Blowing My Cover

Blowing My Cover

Now that my FringeArts internship is winding down (this is my last week), I think it’s time to come clean. You may have thought that I took this internship because of my love of the arts, my affection for editing, or my fondness for my coworkers. Fools! I have actually been here undercover, furthering my own agenda. That’s right, I have been abusing my vast powers as the FringeArts guide and information management intern to subtly propagate the Doctrine of the Oxford Comma. Why am I blowing my cover now? Because the Festival Guide has already gone to print, and with it, all my imbedded propaganda! (*Cue evil laugh here.) Now bask in these screen shots from the Festival Guide, or, as I like to think of it, The Comma-ist Manifesto: Those are very black-and-white. Here’s something for your color-deprived eyes: I hope you appreciate my restraint. You wouldn’t believe how many Oxford comma examples I screenshotted (screenshot? screenshot-ed?), but I figured this post was already pushing the limits of what anyone would willingly sit through, so I held back. In the name of diversity of expression, I will leave you with this guest appearance by the vocative comma: So now you know. You’ll never again be able to see the Festival Guide as anything but a tool of the system (the system, of course, being me). But hey, if you do still wanna see the Guide after this confession, you can join us at our Guide Launch party this Friday, Aug 1, featuring plant-generated music and a complimentary beer for you over-21-ers. —Miriam...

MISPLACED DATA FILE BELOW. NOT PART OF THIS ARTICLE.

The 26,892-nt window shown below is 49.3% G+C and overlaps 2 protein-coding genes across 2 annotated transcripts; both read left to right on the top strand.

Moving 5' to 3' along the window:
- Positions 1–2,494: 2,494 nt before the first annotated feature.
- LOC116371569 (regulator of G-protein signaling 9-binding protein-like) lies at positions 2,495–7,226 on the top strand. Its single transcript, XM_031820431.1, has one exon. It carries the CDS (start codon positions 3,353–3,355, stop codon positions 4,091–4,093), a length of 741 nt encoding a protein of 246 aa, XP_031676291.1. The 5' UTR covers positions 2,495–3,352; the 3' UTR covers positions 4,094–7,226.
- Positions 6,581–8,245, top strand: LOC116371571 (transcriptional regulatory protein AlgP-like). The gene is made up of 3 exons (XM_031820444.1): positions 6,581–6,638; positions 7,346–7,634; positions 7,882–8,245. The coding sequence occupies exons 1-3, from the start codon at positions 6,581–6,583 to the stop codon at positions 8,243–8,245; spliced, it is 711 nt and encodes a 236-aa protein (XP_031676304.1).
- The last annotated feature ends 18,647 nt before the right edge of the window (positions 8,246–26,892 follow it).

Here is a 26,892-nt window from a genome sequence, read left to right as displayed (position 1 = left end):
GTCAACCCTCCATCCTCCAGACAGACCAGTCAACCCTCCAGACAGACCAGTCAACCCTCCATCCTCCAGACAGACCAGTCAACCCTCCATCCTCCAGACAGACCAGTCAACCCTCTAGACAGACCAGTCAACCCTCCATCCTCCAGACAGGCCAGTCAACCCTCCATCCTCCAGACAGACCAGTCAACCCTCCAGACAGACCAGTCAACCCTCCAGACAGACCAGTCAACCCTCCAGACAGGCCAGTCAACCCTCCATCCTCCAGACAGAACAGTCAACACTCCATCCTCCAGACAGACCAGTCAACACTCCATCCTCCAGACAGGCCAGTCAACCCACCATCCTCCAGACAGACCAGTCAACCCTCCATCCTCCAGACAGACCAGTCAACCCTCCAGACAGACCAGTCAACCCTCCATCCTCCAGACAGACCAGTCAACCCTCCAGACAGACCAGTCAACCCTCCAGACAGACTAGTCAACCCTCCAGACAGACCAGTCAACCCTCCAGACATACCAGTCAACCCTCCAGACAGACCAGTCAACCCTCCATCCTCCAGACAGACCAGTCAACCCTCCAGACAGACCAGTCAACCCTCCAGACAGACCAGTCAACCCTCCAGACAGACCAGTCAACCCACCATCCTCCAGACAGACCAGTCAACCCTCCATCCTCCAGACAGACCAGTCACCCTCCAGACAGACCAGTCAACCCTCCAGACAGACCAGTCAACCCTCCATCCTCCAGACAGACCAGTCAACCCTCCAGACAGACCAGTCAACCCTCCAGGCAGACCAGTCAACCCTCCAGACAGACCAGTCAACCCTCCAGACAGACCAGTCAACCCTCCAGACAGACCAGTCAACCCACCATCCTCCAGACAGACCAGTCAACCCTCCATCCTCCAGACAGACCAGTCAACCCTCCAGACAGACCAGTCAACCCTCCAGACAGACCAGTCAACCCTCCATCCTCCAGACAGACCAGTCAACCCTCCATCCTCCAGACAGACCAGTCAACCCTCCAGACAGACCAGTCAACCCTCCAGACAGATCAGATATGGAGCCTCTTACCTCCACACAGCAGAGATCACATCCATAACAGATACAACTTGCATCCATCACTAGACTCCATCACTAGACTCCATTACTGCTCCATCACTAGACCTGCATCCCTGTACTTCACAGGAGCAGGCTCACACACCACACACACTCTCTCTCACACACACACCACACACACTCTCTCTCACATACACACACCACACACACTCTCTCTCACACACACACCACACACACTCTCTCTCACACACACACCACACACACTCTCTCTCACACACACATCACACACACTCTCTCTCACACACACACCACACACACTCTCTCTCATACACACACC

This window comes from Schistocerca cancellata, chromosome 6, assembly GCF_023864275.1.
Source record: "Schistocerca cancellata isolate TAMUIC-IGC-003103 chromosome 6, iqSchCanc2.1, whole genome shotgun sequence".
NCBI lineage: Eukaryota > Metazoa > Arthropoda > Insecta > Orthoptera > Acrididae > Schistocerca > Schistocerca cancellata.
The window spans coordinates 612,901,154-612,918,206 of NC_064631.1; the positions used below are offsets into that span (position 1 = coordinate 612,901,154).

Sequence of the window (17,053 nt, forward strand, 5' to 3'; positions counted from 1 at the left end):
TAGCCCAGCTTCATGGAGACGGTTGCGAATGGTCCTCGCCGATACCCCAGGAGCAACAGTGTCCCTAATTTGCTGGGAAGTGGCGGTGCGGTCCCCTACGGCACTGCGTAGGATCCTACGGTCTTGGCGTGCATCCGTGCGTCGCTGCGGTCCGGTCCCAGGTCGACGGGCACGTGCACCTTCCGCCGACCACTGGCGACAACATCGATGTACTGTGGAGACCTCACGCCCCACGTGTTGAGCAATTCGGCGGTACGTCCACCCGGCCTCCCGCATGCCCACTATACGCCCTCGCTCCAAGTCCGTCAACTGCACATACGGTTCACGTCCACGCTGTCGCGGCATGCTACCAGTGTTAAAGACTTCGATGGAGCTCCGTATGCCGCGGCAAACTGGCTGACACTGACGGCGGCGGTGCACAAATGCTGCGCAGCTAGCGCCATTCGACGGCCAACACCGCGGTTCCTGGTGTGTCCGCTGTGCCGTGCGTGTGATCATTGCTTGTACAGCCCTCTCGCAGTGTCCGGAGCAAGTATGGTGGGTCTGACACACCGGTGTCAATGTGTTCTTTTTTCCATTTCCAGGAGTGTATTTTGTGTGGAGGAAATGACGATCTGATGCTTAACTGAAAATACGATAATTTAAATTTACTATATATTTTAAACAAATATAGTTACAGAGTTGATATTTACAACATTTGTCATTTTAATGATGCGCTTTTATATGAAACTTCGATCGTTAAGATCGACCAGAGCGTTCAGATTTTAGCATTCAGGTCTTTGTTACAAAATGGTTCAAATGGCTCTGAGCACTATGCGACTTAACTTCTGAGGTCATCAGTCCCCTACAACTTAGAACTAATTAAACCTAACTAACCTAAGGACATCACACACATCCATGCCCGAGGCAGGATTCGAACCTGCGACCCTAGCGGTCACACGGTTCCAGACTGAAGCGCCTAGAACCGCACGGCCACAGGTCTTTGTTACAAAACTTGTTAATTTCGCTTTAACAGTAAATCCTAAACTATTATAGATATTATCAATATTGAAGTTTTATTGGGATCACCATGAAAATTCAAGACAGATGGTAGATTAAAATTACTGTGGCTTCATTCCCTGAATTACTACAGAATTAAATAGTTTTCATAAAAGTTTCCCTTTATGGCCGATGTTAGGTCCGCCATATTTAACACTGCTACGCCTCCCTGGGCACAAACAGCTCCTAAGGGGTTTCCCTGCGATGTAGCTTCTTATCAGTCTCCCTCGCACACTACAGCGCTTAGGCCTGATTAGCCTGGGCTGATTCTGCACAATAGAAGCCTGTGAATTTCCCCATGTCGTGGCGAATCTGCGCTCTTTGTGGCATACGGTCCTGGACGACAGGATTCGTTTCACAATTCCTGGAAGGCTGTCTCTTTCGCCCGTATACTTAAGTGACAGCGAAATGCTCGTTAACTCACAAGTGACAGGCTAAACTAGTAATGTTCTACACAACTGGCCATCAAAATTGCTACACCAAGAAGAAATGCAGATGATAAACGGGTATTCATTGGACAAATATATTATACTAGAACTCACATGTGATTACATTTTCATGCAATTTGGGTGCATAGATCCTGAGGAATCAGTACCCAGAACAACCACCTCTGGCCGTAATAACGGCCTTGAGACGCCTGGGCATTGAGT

Summer at the Fringe

Summer at the Fringe

Hey guys, I’m Miriam, and this summer I’m interning at FringeArts, funded by the good ol’ Hurford Center. Yep, interning at FringeArts involves many tasks, and one of those tasks is bunny-drawing. FringeArts is a performing arts organization in Philadelphia, best known for their annual Fringe Festival in September. There’s gonna be some crazy stuff, guys. I definitely recommend that you venture out of your Haver-homes (I know, they’re so cozy, but just this once!) and trek into the city to see some performances. So what am I doing at the Fringe? Certainly not acting—though my starring role as Willy Wonka in Charlie and the Chocolate Factory was a hit in the elementary school theater community. No, once you cease being a cute ten-year-old you must start relying on real skills, and acting is not one of mine. I work more behind the scenes, as the Guide & Information Management Intern. (I know, super descriptive title, now you know exactly what I do.) I help create and edit the Festival guide, which lists all the shows and where to find them. (Basically, I’m writing this book but for the performing arts.) I also blog for FringeArts, which means I get to interview some really interesting people and learn about the performing arts in Philadelphia. But I know, this is not why you’re all here. You’re just waiting with bated breath: “where, Miriam, where do the bunnies come in?!” I don’t blame you, bunnies are awesome. Well, occasionally I get to draw something for the Festival guide, and one such drawing was an image for the play White Rabbit, Red Rabbit by Nassim Soleimanpour. I won’t post...